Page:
Findability is about making information easier to find. After all, if it cannot be found, it may as well not exist. Leading information specialists have been saying this for years, and now with the increasing volume of content and increasing pressures of time, money, and competition, more of us are finding this statement to be true. In addition to traditional controlled vocabulary-based indexing, information architecture has evolved to make browsing and navigation methods more effective, search engine capabilities have been improving to help us find the proverbial needle in the haystack, and bookmarking and social tagging have emerged to help us find our own content, and that we share with members of a social networking group.
The various methods of enhancing findability each have their limitations. Traditional document indexing/material cataloging and web information architecture do not go deep enough. Indexing is usually at the document level, and cataloging only works on the level of the material as a whole (books, sound recordings, video recordings, etc.). Information architecture aids in the navigation of a website, intranet, or portal, but in itself it is often not sufficient for finding specific information. Search engines match user-entered keywords and phrases to those found within the texts or metatag fields of documents, but these are still just word matches and do not necessarily go after the meaning of a document. For example, many words are quite ambiguous, and search results would not be accurate on words such as "state," "log," or "screen"—even in combination with other words. Social tagging only involves files or webpages that the user and colleagues have already viewed or created. More significantly, though, social tagging tends to suffer from inconsistent application of tags, such as using both synonyms (movie, motion picture, film), singular/plural forms, and abbreviations (Corporation/ Corp., information/info).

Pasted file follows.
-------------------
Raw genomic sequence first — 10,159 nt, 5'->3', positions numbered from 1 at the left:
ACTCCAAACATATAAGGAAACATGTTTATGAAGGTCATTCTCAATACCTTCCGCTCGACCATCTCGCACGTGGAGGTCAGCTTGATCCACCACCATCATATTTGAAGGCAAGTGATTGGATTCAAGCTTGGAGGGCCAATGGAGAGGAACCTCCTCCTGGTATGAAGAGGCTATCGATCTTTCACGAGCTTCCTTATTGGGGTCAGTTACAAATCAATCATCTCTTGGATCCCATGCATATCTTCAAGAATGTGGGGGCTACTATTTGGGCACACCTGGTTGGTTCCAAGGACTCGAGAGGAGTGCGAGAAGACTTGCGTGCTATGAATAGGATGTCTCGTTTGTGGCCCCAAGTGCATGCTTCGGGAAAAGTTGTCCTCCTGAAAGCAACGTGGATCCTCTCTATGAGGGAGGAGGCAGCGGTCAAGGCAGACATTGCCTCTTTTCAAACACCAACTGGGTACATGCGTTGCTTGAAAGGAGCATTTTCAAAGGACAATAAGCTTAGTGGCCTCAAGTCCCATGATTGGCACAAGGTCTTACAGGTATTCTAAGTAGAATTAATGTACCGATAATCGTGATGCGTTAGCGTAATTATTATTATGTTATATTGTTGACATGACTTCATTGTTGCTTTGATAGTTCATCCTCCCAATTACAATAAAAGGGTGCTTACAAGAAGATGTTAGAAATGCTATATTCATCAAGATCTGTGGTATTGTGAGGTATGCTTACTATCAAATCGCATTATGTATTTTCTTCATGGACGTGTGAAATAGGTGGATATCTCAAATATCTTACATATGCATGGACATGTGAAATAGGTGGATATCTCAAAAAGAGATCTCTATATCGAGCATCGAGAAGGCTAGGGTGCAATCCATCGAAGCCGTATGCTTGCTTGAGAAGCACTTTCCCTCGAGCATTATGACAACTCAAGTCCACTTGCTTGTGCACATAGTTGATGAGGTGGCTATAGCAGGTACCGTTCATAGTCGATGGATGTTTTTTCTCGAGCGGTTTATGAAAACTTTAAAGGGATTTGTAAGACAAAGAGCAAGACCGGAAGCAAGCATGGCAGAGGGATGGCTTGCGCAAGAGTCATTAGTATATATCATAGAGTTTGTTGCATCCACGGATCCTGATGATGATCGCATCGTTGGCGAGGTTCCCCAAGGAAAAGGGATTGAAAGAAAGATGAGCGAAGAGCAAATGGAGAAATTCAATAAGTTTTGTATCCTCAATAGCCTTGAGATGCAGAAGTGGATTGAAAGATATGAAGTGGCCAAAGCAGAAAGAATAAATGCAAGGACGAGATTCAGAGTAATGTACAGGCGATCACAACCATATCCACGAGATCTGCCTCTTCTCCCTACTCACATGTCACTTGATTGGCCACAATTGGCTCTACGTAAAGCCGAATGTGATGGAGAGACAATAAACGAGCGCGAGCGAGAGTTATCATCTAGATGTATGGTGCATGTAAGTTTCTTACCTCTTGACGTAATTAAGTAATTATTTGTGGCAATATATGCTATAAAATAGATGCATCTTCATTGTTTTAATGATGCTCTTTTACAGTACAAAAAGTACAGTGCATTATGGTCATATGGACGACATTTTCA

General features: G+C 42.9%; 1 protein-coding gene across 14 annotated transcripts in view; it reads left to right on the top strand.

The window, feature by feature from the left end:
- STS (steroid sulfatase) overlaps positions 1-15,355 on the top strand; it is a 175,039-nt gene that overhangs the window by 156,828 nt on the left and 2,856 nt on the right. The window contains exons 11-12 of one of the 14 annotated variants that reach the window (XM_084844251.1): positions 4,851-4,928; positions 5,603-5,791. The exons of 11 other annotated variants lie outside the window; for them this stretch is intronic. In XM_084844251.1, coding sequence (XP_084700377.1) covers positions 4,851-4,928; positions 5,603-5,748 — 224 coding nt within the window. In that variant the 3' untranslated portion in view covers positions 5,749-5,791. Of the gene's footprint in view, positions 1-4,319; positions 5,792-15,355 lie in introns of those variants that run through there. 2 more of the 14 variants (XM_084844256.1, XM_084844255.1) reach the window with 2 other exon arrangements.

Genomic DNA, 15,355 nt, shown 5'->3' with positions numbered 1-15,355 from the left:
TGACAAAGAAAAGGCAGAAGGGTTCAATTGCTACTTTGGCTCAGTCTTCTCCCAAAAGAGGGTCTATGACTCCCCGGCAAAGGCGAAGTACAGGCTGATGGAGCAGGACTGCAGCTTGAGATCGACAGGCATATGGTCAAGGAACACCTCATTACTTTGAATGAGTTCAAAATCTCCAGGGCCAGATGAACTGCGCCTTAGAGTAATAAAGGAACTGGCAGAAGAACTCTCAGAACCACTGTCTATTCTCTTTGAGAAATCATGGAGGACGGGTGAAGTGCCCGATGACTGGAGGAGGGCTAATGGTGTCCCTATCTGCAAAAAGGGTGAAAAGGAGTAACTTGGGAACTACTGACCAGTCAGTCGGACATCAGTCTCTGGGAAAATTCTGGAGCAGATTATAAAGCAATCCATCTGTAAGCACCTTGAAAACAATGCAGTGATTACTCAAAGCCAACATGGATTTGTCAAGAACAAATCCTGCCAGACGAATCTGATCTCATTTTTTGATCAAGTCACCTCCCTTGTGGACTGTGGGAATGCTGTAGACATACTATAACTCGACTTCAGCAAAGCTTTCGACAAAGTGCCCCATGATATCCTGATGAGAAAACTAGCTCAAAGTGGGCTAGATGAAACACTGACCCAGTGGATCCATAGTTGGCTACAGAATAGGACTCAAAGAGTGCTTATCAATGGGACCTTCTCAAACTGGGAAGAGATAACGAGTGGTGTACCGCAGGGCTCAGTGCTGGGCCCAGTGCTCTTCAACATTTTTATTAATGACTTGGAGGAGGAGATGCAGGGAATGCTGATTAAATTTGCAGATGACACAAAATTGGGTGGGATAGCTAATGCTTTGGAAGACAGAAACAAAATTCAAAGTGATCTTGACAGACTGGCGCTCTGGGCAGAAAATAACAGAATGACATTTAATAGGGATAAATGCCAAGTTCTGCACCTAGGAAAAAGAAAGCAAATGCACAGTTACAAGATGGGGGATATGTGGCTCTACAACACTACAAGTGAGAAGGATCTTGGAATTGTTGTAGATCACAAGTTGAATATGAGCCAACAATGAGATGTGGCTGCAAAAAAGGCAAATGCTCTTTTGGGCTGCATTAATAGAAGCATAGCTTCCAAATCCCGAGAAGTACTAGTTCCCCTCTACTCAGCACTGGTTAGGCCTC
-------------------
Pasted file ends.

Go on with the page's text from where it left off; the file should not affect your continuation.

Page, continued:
New techniques and tools are being developed to address the shortcomings of these various approaches to finding information and to deliver better results in an increasingly competitive information industry. "Semantic tagging," in the various ways that it is understood, is a term that describes many of these new (and some not-so-new) findability approaches. Semantic tagging is by no means an accepted concept with an agreed upon definition. Other than the obvious "tagging for meaning," semantic tagging means different things to people coming from different parts of the information management field. It may be used interchangeably with "semantic indexing" in contexts where "indexing" is used for "tagging." Nevertheless, in the quest for better methods of findability, the term semantic tagging is starting to appear in descriptions of information services and products, blogs, online articles, and presentations.